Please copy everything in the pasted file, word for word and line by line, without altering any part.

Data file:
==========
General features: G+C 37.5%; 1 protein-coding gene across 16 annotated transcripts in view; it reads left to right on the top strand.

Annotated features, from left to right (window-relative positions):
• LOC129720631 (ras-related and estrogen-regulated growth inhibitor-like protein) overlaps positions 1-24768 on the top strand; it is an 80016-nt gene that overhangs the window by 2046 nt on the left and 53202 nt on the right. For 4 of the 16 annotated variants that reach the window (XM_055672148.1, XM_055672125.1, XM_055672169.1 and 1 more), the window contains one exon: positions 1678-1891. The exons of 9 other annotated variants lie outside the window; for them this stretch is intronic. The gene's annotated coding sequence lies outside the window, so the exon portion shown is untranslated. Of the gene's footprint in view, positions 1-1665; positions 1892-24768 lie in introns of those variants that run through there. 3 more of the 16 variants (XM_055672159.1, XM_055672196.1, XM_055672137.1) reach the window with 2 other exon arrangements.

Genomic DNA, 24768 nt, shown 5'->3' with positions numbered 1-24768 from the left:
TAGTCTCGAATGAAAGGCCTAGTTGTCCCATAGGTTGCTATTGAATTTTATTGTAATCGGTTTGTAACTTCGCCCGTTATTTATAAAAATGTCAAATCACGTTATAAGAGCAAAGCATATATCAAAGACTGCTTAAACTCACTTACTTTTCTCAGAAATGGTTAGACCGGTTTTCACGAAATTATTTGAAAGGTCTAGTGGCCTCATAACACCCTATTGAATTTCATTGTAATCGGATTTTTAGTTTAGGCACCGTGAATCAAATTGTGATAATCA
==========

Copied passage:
General features: G+C 37.5%; 1 protein-coding gene across 16 annotated transcripts in view; it reads left to right on the top strand.

Annotated features, from left to right (window-relative positions):
• LOC129720631 (ras-related and estrogen-regulated growth inhibitor-like protein) overlaps positions 1-24768 on the top strand; it is an 80016-nt gene that overhangs the window by 2046 nt on the left and 53202 nt on the right. For 4 of the 16 annotated variants that reach the window (XM_055672148.1, XM_055672125.1, XM_055672169.1 and 1 more), the window contains one exon: positions 1678-1891. The exons of 9 other annotated variants lie outside the window; for them this stretch is intronic. The gene's annotated coding sequence lies outside the window, so the exon portion shown is untranslated. Of the gene's footprint in view, positions 1-1665; positions 1892-24768 lie in introns of those variants that run through there. 3 more of the 16 variants (XM_055672159.1, XM_055672196.1, XM_055672137.1) reach the window with 2 other exon arrangements.

Genomic DNA, 24768 nt, shown 5'->3' with positions numbered 1-24768 from the left:
TAGTCTCGAATGAAAGGCCTAGTTGTCCCATAGGTTGCTATTGAATTTTATTGTAATCGGTTTGTAACTTCGCCCGTTATTTATAAAAATGTCAAATCACGTTATAAGAGCAAAGCATATATCAAAGACTGCTTAAACTCACTTACTTTTCTCAGAAATGGTTAGACCGGTTTTCACGAAATTATTTGAAAGGTCTAGTGGCCTCATAACACCCTATTGAATTTCATTGTAATCGGATTTTTAGTTTAGGCACCGTGAATCAAATTGTGATAATCA